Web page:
In the studio: Nahoko Kojima, paper-cutting artist

'I never make the same image – ever – I don't want to cut the same thing'

Entering the studio of Nahoko Kojima, I am propelled into an exotic world. We may be in a hive of craft studios in fashionable Clerkenwell, but here I am in the domain of a paper-cutting artist, a craft with a long history in Kojima's native Japan but virtually unknown in this country. Having completed her training in Tokyo, Kojima came to London seven years ago, and moved into this space last year. She shares the light bright studio with her pug Duke and her partner and creative partner, Shari Solo, who manages everything in the company, bar the cutting.

Kojima was born in Hyogo, Japan, in 1981 and began her training at school aged five. She tells me that "I was always drawing as well" and was already exploring her love of nature that still permeates her work today. As a child she used to lie on the grass and paint the underside of flowers. "It is things moving in the wind that fascinate me.

"Those are cloud-scapes," she says, pointing to another set of works. The diversity of shape and form is unmistakeable and unique. "I never make the same image – ever – I don't want to cut the same thing."

The Cloud Leopard appeared in the Saatchi Gallery, in a show selected by the Craft Council Show in 2012. It is a work that took around five months to complete, made entirely of one very large sheet of black paper. The process starts with sketches and tests, she says, showing me a small piece of paper that she was experimenting with for her recent large work Byaku, a swimming polar bear which is in the Jerwood space in London as part of their makers series. Most of the £7,500 stipend she was given for the show has been spent on the specially commissioned three-metre square paper needed to make the work.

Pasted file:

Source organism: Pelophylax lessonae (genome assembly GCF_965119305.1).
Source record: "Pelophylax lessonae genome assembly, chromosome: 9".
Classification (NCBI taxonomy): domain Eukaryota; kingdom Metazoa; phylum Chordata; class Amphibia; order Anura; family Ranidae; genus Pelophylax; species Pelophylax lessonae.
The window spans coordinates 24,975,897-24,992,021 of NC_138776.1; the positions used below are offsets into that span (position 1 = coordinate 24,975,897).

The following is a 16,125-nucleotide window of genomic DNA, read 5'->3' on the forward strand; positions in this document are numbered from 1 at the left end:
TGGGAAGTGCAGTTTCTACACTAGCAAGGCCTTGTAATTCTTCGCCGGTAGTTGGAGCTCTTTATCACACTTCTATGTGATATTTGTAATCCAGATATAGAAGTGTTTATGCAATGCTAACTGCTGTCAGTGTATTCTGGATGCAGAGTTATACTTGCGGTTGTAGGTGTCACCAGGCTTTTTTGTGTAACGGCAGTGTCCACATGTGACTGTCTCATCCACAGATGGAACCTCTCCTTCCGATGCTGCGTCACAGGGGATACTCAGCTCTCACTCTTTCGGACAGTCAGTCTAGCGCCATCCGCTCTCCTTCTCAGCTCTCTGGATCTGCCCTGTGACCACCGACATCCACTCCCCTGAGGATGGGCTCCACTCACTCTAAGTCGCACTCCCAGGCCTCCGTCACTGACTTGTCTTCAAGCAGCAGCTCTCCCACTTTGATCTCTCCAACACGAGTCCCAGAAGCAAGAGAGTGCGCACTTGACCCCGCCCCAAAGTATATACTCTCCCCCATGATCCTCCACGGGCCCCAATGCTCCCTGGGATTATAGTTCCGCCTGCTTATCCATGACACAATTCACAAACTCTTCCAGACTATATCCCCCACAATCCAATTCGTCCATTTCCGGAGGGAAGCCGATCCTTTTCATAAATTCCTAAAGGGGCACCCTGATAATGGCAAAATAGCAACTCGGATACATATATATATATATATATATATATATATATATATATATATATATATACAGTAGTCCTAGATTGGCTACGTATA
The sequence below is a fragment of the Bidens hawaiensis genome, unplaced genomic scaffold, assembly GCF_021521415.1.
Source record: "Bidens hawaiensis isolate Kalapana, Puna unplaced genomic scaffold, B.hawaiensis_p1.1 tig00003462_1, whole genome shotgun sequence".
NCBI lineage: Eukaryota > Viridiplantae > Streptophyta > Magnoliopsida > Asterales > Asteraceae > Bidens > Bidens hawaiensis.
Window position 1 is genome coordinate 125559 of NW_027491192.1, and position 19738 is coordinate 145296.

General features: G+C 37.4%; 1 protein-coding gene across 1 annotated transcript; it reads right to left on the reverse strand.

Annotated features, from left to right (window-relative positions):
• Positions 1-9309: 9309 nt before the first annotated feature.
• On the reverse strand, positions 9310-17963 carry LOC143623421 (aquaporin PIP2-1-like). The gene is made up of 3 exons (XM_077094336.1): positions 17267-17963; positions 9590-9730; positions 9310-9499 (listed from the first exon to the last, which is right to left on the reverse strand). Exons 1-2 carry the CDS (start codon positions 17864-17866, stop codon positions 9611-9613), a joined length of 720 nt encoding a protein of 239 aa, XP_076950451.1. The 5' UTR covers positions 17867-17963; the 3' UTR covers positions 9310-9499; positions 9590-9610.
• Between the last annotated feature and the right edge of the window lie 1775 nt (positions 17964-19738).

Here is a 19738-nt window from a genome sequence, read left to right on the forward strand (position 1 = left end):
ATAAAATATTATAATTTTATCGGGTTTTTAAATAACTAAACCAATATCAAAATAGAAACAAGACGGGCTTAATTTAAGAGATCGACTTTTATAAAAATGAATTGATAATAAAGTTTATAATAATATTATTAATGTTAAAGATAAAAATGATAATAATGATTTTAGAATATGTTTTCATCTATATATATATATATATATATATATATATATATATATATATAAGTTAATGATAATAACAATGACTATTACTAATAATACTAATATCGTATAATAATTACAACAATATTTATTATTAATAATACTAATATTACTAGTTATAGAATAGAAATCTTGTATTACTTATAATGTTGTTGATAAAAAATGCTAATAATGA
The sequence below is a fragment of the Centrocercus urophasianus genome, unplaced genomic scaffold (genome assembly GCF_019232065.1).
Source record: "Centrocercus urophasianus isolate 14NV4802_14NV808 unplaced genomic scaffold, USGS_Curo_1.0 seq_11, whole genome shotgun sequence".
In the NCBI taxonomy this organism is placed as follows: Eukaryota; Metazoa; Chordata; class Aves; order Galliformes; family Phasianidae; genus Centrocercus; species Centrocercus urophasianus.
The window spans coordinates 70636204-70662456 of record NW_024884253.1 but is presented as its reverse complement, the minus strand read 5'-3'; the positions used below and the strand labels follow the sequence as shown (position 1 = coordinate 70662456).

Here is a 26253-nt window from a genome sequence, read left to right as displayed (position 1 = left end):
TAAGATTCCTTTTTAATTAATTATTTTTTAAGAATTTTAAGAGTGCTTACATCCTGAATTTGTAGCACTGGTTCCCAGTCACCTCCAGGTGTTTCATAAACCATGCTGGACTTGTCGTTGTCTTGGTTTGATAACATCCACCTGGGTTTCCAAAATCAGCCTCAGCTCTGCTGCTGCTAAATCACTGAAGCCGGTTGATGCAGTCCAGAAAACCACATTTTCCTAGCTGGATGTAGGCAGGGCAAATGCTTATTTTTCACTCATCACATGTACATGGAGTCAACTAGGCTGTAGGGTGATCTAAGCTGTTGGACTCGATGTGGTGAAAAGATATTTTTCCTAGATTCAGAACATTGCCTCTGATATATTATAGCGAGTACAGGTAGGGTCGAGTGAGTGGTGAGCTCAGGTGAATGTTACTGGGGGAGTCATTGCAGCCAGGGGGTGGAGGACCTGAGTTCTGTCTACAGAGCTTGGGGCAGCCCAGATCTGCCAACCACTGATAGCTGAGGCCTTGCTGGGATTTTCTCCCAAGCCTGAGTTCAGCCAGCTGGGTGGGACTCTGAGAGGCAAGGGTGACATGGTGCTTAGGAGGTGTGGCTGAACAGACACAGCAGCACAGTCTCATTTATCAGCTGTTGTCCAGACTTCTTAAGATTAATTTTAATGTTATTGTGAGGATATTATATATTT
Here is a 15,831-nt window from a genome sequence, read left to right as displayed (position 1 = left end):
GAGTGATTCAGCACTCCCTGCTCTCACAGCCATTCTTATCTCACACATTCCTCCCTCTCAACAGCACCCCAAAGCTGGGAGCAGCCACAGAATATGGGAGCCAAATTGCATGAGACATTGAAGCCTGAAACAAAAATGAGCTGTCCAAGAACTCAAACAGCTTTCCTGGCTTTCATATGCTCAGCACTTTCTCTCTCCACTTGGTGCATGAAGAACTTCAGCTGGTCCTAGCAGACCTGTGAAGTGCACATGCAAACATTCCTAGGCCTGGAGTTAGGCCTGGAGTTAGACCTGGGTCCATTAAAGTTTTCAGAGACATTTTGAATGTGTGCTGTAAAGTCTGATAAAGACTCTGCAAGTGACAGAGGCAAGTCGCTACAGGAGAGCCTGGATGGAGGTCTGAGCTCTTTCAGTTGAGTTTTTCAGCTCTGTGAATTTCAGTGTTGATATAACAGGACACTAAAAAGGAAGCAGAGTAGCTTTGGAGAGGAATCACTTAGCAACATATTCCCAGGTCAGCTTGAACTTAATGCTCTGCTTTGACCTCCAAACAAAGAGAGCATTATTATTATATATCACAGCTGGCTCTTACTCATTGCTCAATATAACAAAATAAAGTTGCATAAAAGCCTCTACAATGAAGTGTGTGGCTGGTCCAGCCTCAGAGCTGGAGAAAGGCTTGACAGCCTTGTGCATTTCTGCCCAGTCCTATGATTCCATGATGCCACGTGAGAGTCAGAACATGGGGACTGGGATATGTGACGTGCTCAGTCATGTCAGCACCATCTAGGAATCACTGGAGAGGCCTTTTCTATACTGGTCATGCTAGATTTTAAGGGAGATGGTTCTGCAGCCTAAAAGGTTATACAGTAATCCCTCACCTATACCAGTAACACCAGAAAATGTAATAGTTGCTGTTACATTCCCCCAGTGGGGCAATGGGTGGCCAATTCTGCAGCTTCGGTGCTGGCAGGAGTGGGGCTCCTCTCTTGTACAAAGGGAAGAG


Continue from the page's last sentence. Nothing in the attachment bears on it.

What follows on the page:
Kojima's practice is labour-intensive in the extreme, and demands tremendous concentration; if she makes a mistake there is no way to repair it. She uses scalpel blades that are half the thickness of normal blades and are replaced every three minutes. She brandishes a jar half-filled with discarded blades.

On one side of the room hang a group of wall pieces, illustrations from Alice Adventures in Wonderland; a white rabbit scurries across an empty background, watch chain anxiously held in one hand. Each link of the chain is industriously cut from paper. These works contain different layers of paper in colour, something that she uses to "capture the processes of change and augmentation" and "give motion to the piece".

Kojima's wants to make paper cutting a legitimate art form. "The curiosity of paper-cut art is to express all dimensions of the world by using one piece of paper." She is creating sculpture, not craft, and she is clear in her desire to push the medium as far as she and her deft hands can propel her.

Nahoko Kojima is in the Jerwood Makers Open 2013, Jerwood Space, London SE1 (020 7654 0171) to 25 August

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